Just stuff. Cool books people sent me, footnotes to some previous columns of the past few weeks, this-n-that.
Into Darkness: You know how, if people know you are into comics and SF and so on, you become their human information kiosk for everything geek-related?
For me the latest iteration of this is the people that keep asking me if I’ve seen the new Star Trek trailer and what I think of it. In particular, they want me to weigh in on whether or not Benedict Cumberbatch is playing Khan or Gary Mitchell.
What really struck me about the Into Darkness trailer, though, is that it really, really has a bad case of Avengers.
Psycho supervillain under glass? Check.
Mass destruction in a major city? Yeah.
And so on. Now, this is only the trailer, and it’s probably quite a different sort of story, but whoever cut together that trailer is making a pretty brazen grab for some of that Avengers money.
Between that and totally stealing the Dark Knight Rises graphic for the poster, it makes you wonder if there’s any actual Star Trek going on in this new movie at all. I’m still very much looking forward to Into Darkness, but I wish the advertising wasn’t all so hell-bent on persuading me I’ll like it because it’s just like all these OTHER loud movies.
Burroughs Bibliophile Footnotes: It was pointed out to me several times in emails and such that I omitted to mention Tarzan: The Epic Adventures in last week’s Tarzan roundup column. It’s true, I did. Because it’s really, um… Not Good.
It pains me to say it because of all the attempts people have made to bring Tarzan to the screen, this one actually looked to be trying to give us the authentic Burroughs Tarzan, with Nikolas Rokoff and the lost city of Opar and even a trip to Pellucidar.
But it’s awful. It’s shot so completely on the cheap that it looks like a student film, and Joe Lara as Tarzan just looks perpetually perplexed. Allow me, once again, to point out that the Conan approach doesn’t work– you don’t hire someone who looks the part and try to teach him acting. That never ends well. Much better to take the Superman approach– you hire a guy like Christopher Reeve who can really act and talk him into bulking up.
You don’t have to take my word for it. All the episodes are now available on Hulu –basic, not “Plus”– and you can see for yourselves.
In fairness, the novel that R.A. Salvatore did based on the pilot is okay (considering it’s not handicapped by Joe Lara’s lugubrious delivery) and it has the ‘official’ seal of approval from the Burroughs estate… but honestly, the Burroughs pastiche to beat these days is still Nathan Long’s Jane Carver of Waar.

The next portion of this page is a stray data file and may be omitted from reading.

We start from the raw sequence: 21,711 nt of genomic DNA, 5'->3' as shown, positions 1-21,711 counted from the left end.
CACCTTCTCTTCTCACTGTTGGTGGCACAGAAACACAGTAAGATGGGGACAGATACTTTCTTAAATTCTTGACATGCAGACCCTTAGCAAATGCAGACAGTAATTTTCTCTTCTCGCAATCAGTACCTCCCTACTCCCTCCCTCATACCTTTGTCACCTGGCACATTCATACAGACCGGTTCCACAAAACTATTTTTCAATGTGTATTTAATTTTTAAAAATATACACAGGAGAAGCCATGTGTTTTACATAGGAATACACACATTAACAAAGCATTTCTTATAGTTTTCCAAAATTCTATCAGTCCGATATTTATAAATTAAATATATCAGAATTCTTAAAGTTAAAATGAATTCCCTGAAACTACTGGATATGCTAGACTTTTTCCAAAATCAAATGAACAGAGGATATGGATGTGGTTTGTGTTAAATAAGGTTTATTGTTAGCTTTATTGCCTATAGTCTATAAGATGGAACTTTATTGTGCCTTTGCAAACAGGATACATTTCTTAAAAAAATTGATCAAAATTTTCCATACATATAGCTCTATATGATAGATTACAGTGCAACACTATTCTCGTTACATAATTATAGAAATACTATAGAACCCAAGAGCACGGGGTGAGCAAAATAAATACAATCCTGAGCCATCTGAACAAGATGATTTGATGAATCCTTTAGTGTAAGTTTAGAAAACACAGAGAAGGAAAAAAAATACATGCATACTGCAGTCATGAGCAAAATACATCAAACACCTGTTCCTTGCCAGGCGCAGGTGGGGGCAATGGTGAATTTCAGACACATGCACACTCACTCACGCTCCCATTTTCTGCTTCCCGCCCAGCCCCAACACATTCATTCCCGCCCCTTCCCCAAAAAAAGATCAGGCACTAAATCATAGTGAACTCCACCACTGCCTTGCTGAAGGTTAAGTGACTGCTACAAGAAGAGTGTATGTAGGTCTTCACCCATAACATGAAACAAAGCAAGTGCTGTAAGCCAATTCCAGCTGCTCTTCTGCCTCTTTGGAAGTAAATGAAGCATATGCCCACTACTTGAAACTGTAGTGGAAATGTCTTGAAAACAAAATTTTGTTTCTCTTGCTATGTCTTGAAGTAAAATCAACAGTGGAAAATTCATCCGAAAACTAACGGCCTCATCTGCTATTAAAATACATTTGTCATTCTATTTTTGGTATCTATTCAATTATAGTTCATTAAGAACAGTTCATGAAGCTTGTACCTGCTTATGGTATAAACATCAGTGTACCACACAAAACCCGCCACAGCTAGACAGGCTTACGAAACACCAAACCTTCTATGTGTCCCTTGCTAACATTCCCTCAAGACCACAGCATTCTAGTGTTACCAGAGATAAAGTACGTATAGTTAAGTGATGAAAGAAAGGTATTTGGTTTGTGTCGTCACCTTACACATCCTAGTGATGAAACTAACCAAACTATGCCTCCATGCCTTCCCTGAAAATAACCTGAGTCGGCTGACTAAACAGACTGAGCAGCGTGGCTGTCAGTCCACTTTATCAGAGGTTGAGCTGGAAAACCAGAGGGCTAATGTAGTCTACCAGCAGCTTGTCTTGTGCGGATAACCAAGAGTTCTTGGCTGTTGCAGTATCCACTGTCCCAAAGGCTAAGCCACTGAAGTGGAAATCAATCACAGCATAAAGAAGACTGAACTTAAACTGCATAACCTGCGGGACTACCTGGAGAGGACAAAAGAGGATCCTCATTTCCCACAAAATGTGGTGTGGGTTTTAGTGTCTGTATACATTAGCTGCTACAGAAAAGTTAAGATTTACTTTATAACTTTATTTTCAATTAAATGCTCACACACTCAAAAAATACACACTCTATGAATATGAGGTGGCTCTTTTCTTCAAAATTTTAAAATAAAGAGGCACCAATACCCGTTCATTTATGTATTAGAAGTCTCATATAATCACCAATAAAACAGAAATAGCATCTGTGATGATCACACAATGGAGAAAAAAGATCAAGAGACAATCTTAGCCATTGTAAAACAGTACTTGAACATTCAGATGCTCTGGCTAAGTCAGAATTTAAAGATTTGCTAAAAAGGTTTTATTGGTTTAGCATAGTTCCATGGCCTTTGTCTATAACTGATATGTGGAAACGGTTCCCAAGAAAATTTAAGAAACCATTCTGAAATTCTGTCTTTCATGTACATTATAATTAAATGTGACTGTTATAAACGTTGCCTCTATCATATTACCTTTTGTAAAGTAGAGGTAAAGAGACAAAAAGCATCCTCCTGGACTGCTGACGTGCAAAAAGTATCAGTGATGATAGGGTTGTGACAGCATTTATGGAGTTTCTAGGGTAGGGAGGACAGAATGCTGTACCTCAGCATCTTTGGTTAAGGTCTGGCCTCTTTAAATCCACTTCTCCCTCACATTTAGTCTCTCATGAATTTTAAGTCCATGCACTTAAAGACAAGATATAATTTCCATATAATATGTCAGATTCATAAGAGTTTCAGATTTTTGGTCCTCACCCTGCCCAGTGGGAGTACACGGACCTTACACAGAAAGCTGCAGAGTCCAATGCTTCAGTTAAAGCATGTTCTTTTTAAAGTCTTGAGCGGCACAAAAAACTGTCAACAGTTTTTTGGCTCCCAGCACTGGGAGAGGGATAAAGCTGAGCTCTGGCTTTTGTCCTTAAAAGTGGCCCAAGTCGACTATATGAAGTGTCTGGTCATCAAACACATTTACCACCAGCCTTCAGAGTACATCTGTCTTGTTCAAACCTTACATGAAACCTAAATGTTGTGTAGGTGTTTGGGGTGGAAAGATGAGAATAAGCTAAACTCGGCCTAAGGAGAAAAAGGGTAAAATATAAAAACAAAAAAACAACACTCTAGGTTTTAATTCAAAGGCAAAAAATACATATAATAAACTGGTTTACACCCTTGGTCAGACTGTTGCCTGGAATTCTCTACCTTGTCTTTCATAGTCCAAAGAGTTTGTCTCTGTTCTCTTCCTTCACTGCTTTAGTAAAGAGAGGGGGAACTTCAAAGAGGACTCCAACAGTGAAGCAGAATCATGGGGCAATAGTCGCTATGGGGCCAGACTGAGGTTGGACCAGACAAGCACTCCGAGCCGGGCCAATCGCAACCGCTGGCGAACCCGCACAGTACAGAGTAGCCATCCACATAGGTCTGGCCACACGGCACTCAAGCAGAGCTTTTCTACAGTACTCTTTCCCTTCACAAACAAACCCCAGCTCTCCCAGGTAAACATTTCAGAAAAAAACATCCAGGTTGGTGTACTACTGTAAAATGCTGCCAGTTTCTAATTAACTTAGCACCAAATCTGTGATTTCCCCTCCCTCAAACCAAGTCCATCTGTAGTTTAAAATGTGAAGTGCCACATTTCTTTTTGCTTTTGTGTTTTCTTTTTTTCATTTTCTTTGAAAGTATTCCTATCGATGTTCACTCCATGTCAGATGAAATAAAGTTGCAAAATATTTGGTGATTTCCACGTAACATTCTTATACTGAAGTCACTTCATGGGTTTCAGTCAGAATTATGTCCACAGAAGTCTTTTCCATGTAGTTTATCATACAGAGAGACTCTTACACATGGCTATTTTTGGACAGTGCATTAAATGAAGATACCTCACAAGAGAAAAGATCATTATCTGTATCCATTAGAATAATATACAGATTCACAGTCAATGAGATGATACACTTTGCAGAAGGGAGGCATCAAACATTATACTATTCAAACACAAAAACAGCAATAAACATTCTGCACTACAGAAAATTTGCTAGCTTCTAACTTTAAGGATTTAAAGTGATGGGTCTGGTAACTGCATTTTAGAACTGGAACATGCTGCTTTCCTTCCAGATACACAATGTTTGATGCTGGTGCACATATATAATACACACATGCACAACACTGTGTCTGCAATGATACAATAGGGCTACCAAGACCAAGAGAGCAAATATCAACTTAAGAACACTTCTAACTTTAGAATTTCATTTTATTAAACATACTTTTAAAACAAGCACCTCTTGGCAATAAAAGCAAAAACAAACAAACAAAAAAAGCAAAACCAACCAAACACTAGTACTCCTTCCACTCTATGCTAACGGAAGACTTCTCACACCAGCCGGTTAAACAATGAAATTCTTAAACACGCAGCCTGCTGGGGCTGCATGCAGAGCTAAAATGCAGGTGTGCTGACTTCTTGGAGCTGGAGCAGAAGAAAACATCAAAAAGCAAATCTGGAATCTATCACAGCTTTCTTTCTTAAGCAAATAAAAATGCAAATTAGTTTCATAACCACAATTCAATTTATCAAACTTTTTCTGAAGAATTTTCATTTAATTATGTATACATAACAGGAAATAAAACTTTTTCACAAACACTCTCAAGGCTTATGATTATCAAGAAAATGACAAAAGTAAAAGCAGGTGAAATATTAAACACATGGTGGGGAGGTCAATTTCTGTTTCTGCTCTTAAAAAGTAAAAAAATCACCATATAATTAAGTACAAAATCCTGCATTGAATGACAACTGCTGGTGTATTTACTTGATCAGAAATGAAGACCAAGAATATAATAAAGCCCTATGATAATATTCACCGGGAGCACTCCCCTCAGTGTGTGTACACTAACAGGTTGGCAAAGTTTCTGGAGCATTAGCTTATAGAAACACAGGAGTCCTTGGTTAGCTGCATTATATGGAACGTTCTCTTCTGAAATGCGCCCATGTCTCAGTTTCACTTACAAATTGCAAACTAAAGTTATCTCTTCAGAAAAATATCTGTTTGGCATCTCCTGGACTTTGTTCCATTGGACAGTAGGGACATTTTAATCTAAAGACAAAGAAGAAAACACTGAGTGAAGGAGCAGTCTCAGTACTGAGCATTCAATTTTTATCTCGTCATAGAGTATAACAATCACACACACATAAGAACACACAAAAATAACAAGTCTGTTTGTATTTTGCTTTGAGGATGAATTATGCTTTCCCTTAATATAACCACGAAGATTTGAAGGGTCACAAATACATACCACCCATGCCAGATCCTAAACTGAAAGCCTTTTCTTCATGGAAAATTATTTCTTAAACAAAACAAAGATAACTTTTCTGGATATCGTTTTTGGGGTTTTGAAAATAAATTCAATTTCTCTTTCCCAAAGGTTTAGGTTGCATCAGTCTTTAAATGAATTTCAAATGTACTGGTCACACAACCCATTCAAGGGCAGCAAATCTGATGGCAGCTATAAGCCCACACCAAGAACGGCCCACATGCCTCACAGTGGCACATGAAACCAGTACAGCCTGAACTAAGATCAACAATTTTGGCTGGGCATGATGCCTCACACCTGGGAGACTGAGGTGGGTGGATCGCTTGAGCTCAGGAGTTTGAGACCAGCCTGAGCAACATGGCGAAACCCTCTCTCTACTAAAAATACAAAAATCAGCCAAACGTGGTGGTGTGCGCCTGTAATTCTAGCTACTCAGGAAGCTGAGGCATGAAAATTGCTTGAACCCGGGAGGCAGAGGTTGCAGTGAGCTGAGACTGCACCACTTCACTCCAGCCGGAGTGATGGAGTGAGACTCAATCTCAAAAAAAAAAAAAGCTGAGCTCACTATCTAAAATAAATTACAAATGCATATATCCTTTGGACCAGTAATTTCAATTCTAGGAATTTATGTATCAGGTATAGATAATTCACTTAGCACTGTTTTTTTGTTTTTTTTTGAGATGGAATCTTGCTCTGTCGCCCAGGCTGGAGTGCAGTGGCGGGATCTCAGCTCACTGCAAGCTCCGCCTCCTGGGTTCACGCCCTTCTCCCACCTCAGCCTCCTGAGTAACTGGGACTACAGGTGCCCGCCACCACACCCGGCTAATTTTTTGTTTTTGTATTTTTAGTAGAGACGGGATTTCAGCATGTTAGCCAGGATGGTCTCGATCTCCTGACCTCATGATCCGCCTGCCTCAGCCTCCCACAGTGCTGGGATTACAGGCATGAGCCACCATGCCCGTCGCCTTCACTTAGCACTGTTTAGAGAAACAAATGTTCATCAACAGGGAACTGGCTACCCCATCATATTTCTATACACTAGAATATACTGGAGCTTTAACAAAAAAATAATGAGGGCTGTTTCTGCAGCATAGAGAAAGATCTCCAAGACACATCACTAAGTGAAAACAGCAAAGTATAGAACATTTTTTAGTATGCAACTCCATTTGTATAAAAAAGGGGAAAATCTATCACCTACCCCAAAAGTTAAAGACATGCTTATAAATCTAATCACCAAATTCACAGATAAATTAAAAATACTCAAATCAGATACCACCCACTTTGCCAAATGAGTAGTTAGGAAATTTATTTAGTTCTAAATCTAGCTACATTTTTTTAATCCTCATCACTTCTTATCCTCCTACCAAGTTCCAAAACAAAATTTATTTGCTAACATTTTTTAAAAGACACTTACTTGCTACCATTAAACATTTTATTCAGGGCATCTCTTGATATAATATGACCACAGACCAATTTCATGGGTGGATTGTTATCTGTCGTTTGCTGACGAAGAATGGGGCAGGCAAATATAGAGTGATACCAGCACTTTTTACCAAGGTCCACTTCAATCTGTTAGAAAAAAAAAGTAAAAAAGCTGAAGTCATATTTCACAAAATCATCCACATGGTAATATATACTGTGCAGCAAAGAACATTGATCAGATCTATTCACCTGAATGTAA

Putting an angry biker chick in the traditional John Carter role is so inspired I don’t know how no one thought of it sooner, and Long’s writing strikes exactly the right balance between affectionate parody and straight-up adventure. The second in that series, Swords of Waar, just showed up and it’s every bit as much fun as the first one. I did mean to mention that last week and forgot, so I wanted to be sure and rectify that.
Also, between last week and this one, because I’d enjoyed Arvid Nelson’s take on Tarzan so much in Lord of the Jungle, I made it a point to acquire the two Warlord of Mars trade collections from Dynamite also scripted by Mr. Nelson.
I liked those a lot too– the flaws in the story are built-in, the fault of Mr. Burroughs, not Mr. Nelson. Overall he does a good job of papering over most of the cracks without losing the sense of the original or, God help us, trying to “update” anything. I especially liked that, in the same way Burroughs originally structured the Mars series, Nelson’s not afraid to do stories without John Carter in them at all, since that means that we might eventually get to my two favorites in the Mars series, Chessmen of Mars and A Fighting Man of Mars.
The art by Stephen Sadowski is pretty good too– he seems to be enjoying himself more here and trying out different ideas, much more than he ever did on the DC superhero books he worked on. I’m on board for the trades– which are, again, a much better package than Marvel or DC is currently putting out. Eight or nine issues instead of six, plus bonus material, feels much more like an actual book. Recommended.